A recent article in the Texas Tribune highlighted a group of progressive pastors in Texas and clergy across the country that are trying to change the church’s stance on abortion so that women who’ve had abortions won’t feel shame.

According to the article, these leaders advocate that the, “physical, spiritual and emotional well-being of mothers is equally sacred.” From the pulpit, some of these ministers preach their support of “reproductive rights” citing that the Bible doesn’t, “spell things out for us in terms that are helpful on today’s issues.”

Though there seems to be a range of diverse views, even among those endorsing abortion in their congregations and ministries, one presupposition seems to be central to their rationale. That is: restricting abortion is bad for women.

According to their syllogism, pro-life values hurt women; the church should be supporting women; therefore the church should endorse abortion.

But logical progressions only work when based in truth. What’s missing from this reasoning is the data about how abortions harm women. No matter how Planned Parenthood and others try to spin it, the data shows that abortion has consequences on a woman in a variety of ways””including on a woman’s mental health.

To claim that supporting abortion rights is healthier for women is inaccurate. 1 To purport that being pro-life is harmful to women is just as false. The shame many women feel after abortion doesn’t come from a pastor teaching God’s truth that all life has value. Rather, it often comes from their realization that they have treated a covenant relationship with their child as if it was a consumer relationship with a product of conception as the pro-choice movement has tried to frame it. 

Does the church need to do a better job embracing, supporting, and assisting women who have already had an abortion? Absolutely. That’s what Jesus would have done. His interactions with the Samaritan woman at the well show us that Jesus’s goal is not to shame people for their past, but to invite them to turn from their old ways and walk in new life.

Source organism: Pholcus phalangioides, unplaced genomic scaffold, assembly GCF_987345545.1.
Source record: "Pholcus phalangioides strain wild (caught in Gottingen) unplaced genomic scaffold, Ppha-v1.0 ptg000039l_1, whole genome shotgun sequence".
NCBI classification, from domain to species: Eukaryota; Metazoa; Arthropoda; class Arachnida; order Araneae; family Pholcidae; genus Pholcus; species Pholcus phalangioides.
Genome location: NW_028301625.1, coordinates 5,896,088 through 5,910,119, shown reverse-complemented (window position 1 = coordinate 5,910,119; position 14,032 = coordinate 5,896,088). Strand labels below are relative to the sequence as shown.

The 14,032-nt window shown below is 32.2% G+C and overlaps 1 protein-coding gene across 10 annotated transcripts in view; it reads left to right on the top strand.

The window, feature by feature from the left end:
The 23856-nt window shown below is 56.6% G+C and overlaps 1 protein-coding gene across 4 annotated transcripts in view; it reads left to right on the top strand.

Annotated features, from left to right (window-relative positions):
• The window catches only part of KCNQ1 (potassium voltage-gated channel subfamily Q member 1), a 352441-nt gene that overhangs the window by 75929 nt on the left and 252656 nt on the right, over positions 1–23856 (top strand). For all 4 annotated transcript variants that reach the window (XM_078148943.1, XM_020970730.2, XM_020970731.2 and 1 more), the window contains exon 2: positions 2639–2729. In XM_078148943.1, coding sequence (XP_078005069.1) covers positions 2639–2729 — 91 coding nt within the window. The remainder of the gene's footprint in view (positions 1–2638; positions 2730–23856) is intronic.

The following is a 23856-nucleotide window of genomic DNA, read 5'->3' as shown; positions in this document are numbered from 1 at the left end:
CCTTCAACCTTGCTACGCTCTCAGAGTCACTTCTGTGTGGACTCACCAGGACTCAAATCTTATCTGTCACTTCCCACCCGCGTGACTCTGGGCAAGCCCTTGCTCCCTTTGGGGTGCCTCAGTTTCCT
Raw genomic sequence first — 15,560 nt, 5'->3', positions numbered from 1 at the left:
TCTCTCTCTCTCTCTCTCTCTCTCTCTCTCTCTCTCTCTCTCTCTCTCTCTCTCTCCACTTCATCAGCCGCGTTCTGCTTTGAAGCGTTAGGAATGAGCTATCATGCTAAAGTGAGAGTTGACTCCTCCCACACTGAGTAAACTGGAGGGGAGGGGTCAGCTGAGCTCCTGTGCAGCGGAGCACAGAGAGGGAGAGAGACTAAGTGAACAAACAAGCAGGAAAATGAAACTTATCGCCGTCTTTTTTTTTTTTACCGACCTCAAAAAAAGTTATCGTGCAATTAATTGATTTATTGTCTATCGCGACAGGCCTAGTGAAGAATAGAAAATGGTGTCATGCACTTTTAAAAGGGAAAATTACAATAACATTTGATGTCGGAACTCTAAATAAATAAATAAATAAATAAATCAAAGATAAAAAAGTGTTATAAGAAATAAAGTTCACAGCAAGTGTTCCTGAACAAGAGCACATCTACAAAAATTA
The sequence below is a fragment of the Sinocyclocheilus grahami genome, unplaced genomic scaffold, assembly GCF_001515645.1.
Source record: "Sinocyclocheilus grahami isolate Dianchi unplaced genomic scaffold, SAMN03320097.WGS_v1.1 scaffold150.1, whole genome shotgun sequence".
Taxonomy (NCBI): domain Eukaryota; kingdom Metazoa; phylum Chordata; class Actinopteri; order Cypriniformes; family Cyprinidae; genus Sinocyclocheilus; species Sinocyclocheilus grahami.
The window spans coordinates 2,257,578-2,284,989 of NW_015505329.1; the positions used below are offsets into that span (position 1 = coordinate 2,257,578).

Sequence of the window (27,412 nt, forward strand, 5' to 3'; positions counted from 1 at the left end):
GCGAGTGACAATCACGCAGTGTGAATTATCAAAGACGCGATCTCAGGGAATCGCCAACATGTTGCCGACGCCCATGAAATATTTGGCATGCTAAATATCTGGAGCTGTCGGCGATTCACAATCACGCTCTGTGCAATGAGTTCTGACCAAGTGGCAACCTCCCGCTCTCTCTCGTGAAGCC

The Gospel teaches us that Jesus covered our sin and our shame on the cross. This message should be loud and clear from every pulpit. This is our hope. This is where freedom is found.

Yet, culture has chosen a different route. And, it seems, this coalition of religious leaders has followed suit. Instead of teaching that sin is real but the remedy for sin (Jesus) is also real, they’ve chosen to ignore both. In an attempt to spare anyone from shame, we’ve normalized everything, including what God disdains.

God is the Creator and source of all life. His goal is for his creation to live, and to live abundantly through Jesus.

The best way for churches to support women is not to hop on the “reproductive rights” bandwagon. Instead, the church should play a critical role in supporting, loving, and caring for women and men facing unplanned pregnancies. Care Net has many resources to work directly with churches to equip church leaders and lay leaders to support these couples in a truth-filled and supportive way.

Likewise, the church should be there to walk alongside women who have already chosen abortion. There’s not Gospel justification for guilt and shame. Instead, these women should be welcomed into fellowship and encouraged with the truth of scripture and invited to lay their shame at the foot of the cross.

1. /center-insights-blog/a-study-of-suffering-after-abortion